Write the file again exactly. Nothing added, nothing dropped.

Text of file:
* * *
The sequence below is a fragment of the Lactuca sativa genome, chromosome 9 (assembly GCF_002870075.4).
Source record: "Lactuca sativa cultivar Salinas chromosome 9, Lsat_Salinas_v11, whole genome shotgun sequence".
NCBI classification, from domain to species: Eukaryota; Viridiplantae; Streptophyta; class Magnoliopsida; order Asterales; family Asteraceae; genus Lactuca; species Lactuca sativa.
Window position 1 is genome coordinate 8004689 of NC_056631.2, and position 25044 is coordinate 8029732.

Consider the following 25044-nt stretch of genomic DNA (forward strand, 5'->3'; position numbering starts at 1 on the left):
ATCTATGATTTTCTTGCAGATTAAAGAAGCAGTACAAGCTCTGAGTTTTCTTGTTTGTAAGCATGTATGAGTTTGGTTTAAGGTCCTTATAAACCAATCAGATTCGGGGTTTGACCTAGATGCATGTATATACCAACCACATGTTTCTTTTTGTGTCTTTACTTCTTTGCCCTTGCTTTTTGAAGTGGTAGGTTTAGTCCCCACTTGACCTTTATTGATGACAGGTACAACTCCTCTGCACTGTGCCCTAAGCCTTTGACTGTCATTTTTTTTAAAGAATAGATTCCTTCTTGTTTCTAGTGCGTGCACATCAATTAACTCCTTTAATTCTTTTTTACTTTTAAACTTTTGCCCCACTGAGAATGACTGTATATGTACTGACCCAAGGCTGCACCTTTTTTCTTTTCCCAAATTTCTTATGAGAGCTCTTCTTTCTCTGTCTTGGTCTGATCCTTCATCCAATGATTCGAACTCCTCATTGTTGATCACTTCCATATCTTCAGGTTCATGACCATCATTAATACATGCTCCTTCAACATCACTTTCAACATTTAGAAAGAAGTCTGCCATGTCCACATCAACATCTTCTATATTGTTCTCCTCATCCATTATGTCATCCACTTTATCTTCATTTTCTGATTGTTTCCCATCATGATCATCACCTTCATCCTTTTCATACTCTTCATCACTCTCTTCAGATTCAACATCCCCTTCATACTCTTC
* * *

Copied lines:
The sequence below is a fragment of the Lactuca sativa genome, chromosome 9 (assembly GCF_002870075.4).
Source record: "Lactuca sativa cultivar Salinas chromosome 9, Lsat_Salinas_v11, whole genome shotgun sequence".
NCBI classification, from domain to species: Eukaryota; Viridiplantae; Streptophyta; class Magnoliopsida; order Asterales; family Asteraceae; genus Lactuca; species Lactuca sativa.
Window position 1 is genome coordinate 8004689 of NC_056631.2, and position 25044 is coordinate 8029732.

Consider the following 25044-nt stretch of genomic DNA (forward strand, 5'->3'; position numbering starts at 1 on the left):
ATCTATGATTTTCTTGCAGATTAAAGAAGCAGTACAAGCTCTGAGTTTTCTTGTTTGTAAGCATGTATGAGTTTGGTTTAAGGTCCTTATAAACCAATCAGATTCGGGGTTTGACCTAGATGCATGTATATACCAACCACATGTTTCTTTTTGTGTCTTTACTTCTTTGCCCTTGCTTTTTGAAGTGGTAGGTTTAGTCCCCACTTGACCTTTATTGATGACAGGTACAACTCCTCTGCACTGTGCCCTAAGCCTTTGACTGTCATTTTTTTTAAAGAATAGATTCCTTCTTGTTTCTAGTGCGTGCACATCAATTAACTCCTTTAATTCTTTTTTACTTTTAAACTTTTGCCCCACTGAGAATGACTGTATATGTACTGACCCAAGGCTGCACCTTTTTTCTTTTCCCAAATTTCTTATGAGAGCTCTTCTTTCTCTGTCTTGGTCTGATCCTTCATCCAATGATTCGAACTCCTCATTGTTGATCACTTCCATATCTTCAGGTTCATGACCATCATTAATACATGCTCCTTCAACATCACTTTCAACATTTAGAAAGAAGTCTGCCATGTCCACATCAACATCTTCTATATTGTTCTCCTCATCCATTATGTCATCCACTTTATCTTCATTTTCTGATTGTTTCCCATCATGATCATCACCTTCATCCTTTTCATACTCTTCATCACTCTCTTCAGATTCAACATCCCCTTCATACTCTTC